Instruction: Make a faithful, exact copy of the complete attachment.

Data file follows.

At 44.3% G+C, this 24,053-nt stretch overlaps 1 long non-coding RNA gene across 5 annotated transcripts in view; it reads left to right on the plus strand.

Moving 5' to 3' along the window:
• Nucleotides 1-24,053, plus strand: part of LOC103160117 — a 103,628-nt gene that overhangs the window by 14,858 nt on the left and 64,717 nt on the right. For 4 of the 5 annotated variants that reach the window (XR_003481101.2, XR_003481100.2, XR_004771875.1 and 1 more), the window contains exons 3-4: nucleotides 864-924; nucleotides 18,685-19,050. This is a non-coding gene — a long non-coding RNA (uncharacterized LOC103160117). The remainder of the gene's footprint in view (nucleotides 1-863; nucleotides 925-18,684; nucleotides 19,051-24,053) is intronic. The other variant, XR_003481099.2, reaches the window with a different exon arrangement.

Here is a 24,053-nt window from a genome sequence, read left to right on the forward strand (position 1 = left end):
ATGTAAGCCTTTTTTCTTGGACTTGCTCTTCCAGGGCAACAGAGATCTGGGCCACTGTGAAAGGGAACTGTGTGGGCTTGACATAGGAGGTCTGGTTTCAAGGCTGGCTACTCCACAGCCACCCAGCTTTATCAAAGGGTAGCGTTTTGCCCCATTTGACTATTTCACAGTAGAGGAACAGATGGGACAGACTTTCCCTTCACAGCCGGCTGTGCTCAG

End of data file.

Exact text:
At 44.3% G+C, this 24,053-nt stretch overlaps 1 long non-coding RNA gene across 5 annotated transcripts in view; it reads left to right on the plus strand.

Moving 5' to 3' along the window:
• Nucleotides 1-24,053, plus strand: part of LOC103160117 — a 103,628-nt gene that overhangs the window by 14,858 nt on the left and 64,717 nt on the right. For 4 of the 5 annotated variants that reach the window (XR_003481101.2, XR_003481100.2, XR_004771875.1 and 1 more), the window contains exons 3-4: nucleotides 864-924; nucleotides 18,685-19,050. This is a non-coding gene — a long non-coding RNA (uncharacterized LOC103160117). The remainder of the gene's footprint in view (nucleotides 1-863; nucleotides 925-18,684; nucleotides 19,051-24,053) is intronic. The other variant, XR_003481099.2, reaches the window with a different exon arrangement.

Here is a 24,053-nt window from a genome sequence, read left to right on the forward strand (position 1 = left end):
ATGTAAGCCTTTTTTCTTGGACTTGCTCTTCCAGGGCAACAGAGATCTGGGCCACTGTGAAAGGGAACTGTGTGGGCTTGACATAGGAGGTCTGGTTTCAAGGCTGGCTACTCCACAGCCACCCAGCTTTATCAAAGGGTAGCGTTTTGCCCCATTTGACTATTTCACAGTAGAGGAACAGATGGGACAGACTTTCCCTTCACAGCCGGCTGTGCTCAG